A single woman’s reputation could be ruined by being seen in public with a man. In public. In a public place. But the bicycle, by making it possible to travel miles at a time, helped change this perception. As two female journalists put it:
“The world is a new and another sphere under the bicyclist’s observation. Here is a process of locomotion that is absolutely at her command.”
“If a woman’s sphere begins to feel too small, the sufferer can do no better than to flatten her sphere to a circle, mount it, and take to the road.”
No less a luminary than Susan B. Anthony, herself too old to feel able to ride, said about the bicycle:
“I’ll tell you what I think of bicycling. I think it has done more to emancipate woman than any one thing in the world.”
One further revolution was instigated by the bicycle: the fitness revolution. It is rather amusing in a dark way just how much classism has played in popular belief, and this is one example. Not too long ago, only commoners engaged in physical activity. Work was for those who had to, leisure was for those who could afford to avoid work. And thus arose the idea that one had only so much exertion available in one’s lifetime, and that wasting energy by vigorous activity was bound to shorten one’s life. (This turns out to be true for honeybees, but not for mammals…) So, when the bicycle appeared, there were dire warnings that horrible things awaited those who rode.
Naturally, this worry was primarily directed at women, a sex who was “born tired,” and who must not exert themselves physically (or mentally, for that matter) as they needed to keep their strength up for childbirth.
“The exertion necessary to riding with speed...is productive of an excitation of nervous and physical energy that is anything but beneficial,” Charlotte Smith warned. “If a halt is not called soon, 75 per cent of the cyclists will be an army of invalids within the next ten years.”
The problem was, of course, that time proved the naysayers wrong. It turned out that physical activity promoted health, strengthened the body, and lifted the spirits. Even pregnant women are now encouraged to stay active. (My wife’s doctor cleared her to run a 10k at 5 months pregnant - and there were no ill effects.) Within a few decades, the opinion had changed, and doctors were recommending exercise as cures for a variety of illnesses. Not that this was universal. Then, as now, there was the competition between those espousing exercise, and those offering quack cures for the supposed diseases caused by it.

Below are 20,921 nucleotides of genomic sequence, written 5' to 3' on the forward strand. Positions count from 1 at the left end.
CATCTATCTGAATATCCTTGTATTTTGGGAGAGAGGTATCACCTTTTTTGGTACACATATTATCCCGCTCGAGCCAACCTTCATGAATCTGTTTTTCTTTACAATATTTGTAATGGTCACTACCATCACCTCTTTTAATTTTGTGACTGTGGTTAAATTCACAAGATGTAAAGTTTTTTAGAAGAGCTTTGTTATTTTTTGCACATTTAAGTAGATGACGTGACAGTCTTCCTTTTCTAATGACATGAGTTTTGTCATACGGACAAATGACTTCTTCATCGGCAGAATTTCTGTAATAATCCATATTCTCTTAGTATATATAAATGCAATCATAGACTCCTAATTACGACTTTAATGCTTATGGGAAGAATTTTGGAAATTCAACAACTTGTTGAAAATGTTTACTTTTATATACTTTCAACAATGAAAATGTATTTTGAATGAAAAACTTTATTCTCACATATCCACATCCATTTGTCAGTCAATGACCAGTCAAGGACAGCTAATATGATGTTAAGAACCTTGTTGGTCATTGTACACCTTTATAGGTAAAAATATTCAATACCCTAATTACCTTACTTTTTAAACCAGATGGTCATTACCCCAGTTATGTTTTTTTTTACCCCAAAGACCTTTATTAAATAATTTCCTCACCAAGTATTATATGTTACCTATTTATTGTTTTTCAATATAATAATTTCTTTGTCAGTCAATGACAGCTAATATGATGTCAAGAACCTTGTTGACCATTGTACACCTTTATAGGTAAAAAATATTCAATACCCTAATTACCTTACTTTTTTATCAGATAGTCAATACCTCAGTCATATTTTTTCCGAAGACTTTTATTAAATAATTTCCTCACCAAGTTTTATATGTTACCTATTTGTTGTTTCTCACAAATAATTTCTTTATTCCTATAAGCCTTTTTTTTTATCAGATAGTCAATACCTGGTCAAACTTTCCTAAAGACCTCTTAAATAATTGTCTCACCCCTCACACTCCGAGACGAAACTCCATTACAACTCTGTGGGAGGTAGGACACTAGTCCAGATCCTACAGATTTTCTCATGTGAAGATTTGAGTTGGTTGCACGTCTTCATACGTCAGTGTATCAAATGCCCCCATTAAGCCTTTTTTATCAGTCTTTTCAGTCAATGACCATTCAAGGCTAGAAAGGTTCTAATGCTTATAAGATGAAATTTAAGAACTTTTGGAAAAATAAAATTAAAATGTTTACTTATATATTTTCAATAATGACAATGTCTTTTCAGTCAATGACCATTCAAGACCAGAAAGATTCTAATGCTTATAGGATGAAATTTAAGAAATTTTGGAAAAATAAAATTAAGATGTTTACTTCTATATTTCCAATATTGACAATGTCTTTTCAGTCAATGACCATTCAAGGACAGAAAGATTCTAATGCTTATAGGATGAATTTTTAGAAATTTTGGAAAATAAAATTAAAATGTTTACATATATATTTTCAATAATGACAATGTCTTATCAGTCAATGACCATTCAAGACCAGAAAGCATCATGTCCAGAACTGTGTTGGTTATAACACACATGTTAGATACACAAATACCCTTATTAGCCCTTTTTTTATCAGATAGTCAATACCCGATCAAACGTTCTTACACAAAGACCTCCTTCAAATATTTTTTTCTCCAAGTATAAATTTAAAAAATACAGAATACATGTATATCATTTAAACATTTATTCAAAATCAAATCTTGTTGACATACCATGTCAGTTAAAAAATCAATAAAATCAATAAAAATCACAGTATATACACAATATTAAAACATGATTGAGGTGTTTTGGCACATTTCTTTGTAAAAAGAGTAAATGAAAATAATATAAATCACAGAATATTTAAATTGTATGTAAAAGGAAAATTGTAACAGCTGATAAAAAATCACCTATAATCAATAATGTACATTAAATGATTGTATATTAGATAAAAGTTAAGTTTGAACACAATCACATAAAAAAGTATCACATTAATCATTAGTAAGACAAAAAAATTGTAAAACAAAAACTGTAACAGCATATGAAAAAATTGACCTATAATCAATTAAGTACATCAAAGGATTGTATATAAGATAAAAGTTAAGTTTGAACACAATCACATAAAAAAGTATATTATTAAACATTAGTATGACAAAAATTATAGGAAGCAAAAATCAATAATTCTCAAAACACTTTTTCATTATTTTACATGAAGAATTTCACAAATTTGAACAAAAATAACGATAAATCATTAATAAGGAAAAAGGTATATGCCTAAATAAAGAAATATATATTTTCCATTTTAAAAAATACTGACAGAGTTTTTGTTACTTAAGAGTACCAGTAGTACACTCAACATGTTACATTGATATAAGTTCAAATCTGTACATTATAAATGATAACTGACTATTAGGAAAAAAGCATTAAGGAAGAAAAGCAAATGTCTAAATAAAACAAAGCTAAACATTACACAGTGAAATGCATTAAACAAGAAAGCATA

I have to quote one more line here, from the Boston Medical and Surgical Journal, on the many cases of injury from bicycle crashes involving excessive speed. (In those halcyon days before helmets…)
“It might seem almost impossible to fracture a skull thick enough to permit indulgence in such practices, but the bicycle fool at full speed has been able to accomplish it.”
Despite the noise on both sides, fitness would win the day. As I watch my own kids - particularly my daughters - I see the benefits of these revolutions. My children are free to run (we are members of the local track club) and hike, and bike, and climb, free from any worry that they will damage their bodies by exercise. My children take for granted the fact that they will increasingly be able to go where they want without supervision as they grow into adulthood. All of them, not just the boys, can and do wear clothing that permits movement and allows cooling airflow as they sweat.
The bicycle had a significant role in these revolutions. This book tells those stories, and does so in an entertaining and enlightening manner.